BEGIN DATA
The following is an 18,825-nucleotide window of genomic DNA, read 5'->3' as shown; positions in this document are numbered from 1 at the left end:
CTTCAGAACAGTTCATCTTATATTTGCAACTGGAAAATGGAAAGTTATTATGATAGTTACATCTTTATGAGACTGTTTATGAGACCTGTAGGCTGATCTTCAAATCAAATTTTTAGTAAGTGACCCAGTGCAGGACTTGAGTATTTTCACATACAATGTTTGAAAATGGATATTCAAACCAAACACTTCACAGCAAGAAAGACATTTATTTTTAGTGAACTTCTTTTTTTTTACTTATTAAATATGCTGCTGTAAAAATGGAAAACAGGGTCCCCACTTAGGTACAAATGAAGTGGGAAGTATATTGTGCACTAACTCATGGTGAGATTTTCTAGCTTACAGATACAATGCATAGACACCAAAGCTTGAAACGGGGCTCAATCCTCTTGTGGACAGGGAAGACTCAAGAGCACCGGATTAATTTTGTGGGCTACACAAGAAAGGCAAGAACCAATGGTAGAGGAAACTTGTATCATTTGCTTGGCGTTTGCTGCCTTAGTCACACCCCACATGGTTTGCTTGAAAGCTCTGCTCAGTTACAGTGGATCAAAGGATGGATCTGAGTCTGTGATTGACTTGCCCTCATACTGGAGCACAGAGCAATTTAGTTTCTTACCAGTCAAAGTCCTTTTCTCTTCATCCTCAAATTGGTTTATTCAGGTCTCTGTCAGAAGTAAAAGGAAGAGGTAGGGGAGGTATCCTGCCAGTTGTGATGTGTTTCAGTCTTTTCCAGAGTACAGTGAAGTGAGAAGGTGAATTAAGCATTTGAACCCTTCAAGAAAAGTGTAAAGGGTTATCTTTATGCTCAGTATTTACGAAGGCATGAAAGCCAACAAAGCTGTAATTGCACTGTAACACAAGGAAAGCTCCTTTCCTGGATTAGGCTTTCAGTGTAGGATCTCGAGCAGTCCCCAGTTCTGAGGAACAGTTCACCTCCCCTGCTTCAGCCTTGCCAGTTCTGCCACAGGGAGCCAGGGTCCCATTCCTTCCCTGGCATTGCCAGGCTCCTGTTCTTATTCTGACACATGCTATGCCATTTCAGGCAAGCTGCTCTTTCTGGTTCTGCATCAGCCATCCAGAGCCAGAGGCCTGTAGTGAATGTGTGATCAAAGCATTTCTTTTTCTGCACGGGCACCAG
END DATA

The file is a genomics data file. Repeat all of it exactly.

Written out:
The following is an 18,825-nucleotide window of genomic DNA, read 5'->3' as shown; positions in this document are numbered from 1 at the left end:
CTTCAGAACAGTTCATCTTATATTTGCAACTGGAAAATGGAAAGTTATTATGATAGTTACATCTTTATGAGACTGTTTATGAGACCTGTAGGCTGATCTTCAAATCAAATTTTTAGTAAGTGACCCAGTGCAGGACTTGAGTATTTTCACATACAATGTTTGAAAATGGATATTCAAACCAAACACTTCACAGCAAGAAAGACATTTATTTTTAGTGAACTTCTTTTTTTTTACTTATTAAATATGCTGCTGTAAAAATGGAAAACAGGGTCCCCACTTAGGTACAAATGAAGTGGGAAGTATATTGTGCACTAACTCATGGTGAGATTTTCTAGCTTACAGATACAATGCATAGACACCAAAGCTTGAAACGGGGCTCAATCCTCTTGTGGACAGGGAAGACTCAAGAGCACCGGATTAATTTTGTGGGCTACACAAGAAAGGCAAGAACCAATGGTAGAGGAAACTTGTATCATTTGCTTGGCGTTTGCTGCCTTAGTCACACCCCACATGGTTTGCTTGAAAGCTCTGCTCAGTTACAGTGGATCAAAGGATGGATCTGAGTCTGTGATTGACTTGCCCTCATACTGGAGCACAGAGCAATTTAGTTTCTTACCAGTCAAAGTCCTTTTCTCTTCATCCTCAAATTGGTTTATTCAGGTCTCTGTCAGAAGTAAAAGGAAGAGGTAGGGGAGGTATCCTGCCAGTTGTGATGTGTTTCAGTCTTTTCCAGAGTACAGTGAAGTGAGAAGGTGAATTAAGCATTTGAACCCTTCAAGAAAAGTGTAAAGGGTTATCTTTATGCTCAGTATTTACGAAGGCATGAAAGCCAACAAAGCTGTAATTGCACTGTAACACAAGGAAAGCTCCTTTCCTGGATTAGGCTTTCAGTGTAGGATCTCGAGCAGTCCCCAGTTCTGAGGAACAGTTCACCTCCCCTGCTTCAGCCTTGCCAGTTCTGCCACAGGGAGCCAGGGTCCCATTCCTTCCCTGGCATTGCCAGGCTCCTGTTCTTATTCTGACACATGCTATGCCATTTCAGGCAAGCTGCTCTTTCTGGTTCTGCATCAGCCATCCAGAGCCAGAGGCCTGTAGTGAATGTGTGATCAAAGCATTTCTTTTTCTGCACGGGCACCAG